What’s in a Surname?
Some couples make a new last name to go with their new lives together
Though most brides still take the groom’s last name, according to The New York Times’ blog The Upshot, roughly 20 percent of women married in recent years have kept their own last names. There’s also hyphenating, which is egalitarian but could get a bit clunky. Some couples choose a more inventive option, though: creating an entirely new last name that both partners take. “I am so grateful that women are presented with so many options now,” writes Sarah Greesonbach on website The Everygirl. “I could have been Mrs. Greeson… I could have been a Marbach-Greeson, but what a mouthful for our future children… It only felt right to combine our names the way we were combining our lives.” The new name could be a combination of both your surnames, as Greesonbach and her husband chose. There’s also the option of picking something that suits you both—a shared interest or something meaningful. Of course, whatever a couple chooses always comes with some headaches. Creating a new name may offend family members who feel you’re abandoning your heritage or history. There’s also legal red tape to consider. Fortunately, Florida’s marriage surname change laws don’t just apply to women as in some other states. According to the Duval County Clerk of Courts, both men and women can change their names after marriage with little trouble. There’s only a fee of $46.75 to have their fingerprint taken to match their new identity. Of course, the changing of the name is only the first step. That change needs to continue with all one’s personal documents. Your driver’s license, credit cards, voter registration, insurance policies, wills and so on…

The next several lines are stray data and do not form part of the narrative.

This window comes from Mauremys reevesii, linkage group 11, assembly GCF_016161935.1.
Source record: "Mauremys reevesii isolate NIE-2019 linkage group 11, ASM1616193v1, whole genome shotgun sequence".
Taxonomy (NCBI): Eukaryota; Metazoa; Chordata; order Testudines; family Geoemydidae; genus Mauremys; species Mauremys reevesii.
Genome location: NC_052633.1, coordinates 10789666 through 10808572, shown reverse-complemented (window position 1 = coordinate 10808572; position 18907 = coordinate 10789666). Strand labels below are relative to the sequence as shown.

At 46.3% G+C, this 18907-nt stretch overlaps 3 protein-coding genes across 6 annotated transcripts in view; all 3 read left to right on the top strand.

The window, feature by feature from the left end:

By Jocelyn Tolbert